Epulis Fissuratum Clinical Presentation

Updated: Sep 01, 2016
  • Author: Diane Stern, DDS; Chief Editor: William D James, MD  more...
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Presentation

History

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  • Epulis fissuratum develops slowly over a prolonged period of time in patients with ill-fitting dentures. It is associated with a denture flange that may be either a full or partial denture. [4]
  • Typically, patients with epulis fissuratum are asymptomatic. [5]
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Physical

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  • Examination of an epulis fissuratum patient typically reveals folds of hyperplastic mucosa, which encompass the border of the denture flange. The edge of the denture usually fits in a groove between the folds. The lesions are most frequently observed at the facial aspect of the denture. The occurrence of this on the lingual surface is unusual. They are more often observed in the anterior portion of the jaws; however, a predilection for the maxilla or the mandible does not seem to exist.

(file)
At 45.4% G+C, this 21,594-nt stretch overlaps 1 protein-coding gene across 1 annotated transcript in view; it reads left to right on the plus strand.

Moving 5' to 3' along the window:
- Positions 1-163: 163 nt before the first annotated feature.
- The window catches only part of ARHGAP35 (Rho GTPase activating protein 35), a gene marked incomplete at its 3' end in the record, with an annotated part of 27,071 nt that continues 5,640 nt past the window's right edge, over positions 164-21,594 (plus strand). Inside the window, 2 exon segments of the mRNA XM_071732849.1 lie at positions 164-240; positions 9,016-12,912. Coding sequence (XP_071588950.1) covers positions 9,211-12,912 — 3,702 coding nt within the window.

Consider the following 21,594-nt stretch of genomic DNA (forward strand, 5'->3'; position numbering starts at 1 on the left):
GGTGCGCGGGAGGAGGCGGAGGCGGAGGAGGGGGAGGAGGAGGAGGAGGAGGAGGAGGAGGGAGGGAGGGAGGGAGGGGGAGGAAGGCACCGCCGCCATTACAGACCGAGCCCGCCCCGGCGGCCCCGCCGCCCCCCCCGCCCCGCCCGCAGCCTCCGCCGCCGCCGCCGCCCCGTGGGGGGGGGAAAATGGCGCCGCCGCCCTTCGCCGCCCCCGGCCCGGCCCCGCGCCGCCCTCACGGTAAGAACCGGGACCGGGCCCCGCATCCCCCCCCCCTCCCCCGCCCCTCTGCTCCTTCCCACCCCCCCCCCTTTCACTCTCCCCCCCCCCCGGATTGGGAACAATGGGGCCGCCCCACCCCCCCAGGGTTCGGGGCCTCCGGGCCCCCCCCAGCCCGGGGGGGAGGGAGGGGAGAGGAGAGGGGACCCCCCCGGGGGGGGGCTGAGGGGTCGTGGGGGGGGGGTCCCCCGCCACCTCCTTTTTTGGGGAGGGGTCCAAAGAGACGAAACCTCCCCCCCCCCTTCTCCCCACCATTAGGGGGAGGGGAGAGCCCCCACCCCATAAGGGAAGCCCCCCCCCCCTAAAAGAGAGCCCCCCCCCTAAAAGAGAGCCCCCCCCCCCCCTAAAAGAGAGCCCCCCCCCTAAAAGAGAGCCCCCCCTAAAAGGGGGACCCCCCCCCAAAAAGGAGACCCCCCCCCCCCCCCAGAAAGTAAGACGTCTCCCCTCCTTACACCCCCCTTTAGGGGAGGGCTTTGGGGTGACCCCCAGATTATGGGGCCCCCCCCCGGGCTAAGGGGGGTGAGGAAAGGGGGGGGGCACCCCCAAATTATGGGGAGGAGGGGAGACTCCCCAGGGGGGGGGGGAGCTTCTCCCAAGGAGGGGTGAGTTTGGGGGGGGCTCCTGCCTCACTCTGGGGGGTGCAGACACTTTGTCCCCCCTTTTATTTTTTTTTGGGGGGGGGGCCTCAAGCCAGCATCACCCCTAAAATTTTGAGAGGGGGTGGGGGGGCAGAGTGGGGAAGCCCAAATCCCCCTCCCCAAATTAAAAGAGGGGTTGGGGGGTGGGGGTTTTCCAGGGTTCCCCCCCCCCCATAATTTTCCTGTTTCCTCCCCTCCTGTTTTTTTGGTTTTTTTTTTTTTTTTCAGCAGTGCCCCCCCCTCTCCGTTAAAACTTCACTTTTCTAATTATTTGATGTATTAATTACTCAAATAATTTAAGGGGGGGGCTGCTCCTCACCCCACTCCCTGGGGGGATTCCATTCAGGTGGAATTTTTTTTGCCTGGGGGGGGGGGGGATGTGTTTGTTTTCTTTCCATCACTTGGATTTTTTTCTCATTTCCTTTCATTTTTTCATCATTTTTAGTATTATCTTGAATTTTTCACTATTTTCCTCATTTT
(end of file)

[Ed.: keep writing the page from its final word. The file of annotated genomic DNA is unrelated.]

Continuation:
• The surface of the epulis fissuratum mass tends to be smooth; however, occasionally, it is ulcerated (most often within the depth of the groove) or papillary.
  • The size of the epulis fissuratum lesion is variable; some lesions are small, but they can be extensive and involve the entire length of the vestibule. [6]
  • Although frequently of normal mucosal color, erythema may be associated with inflammation. Some lesions have a more pyogenic granuloma –like appearance because of capillary proliferation.
    An epulis fissuratum in the anterior part of the m An epulis fissuratum in the anterior part of the mandible shows a central groove where the denture flange rests. Note the inflammatory erythema. The surface of the lesion is usually smooth as shown in the image.
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Causes

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  • The cause of epulis fissuratum is chronic low-grade irritation from an ill-fitting denture. Frequently, this is the consequence of resorption of the alveolar ridge so that the denture moves further into the vestibular mucosa, creating an inflammatory fibrous hyperplasia that proliferates over the flange. [4]
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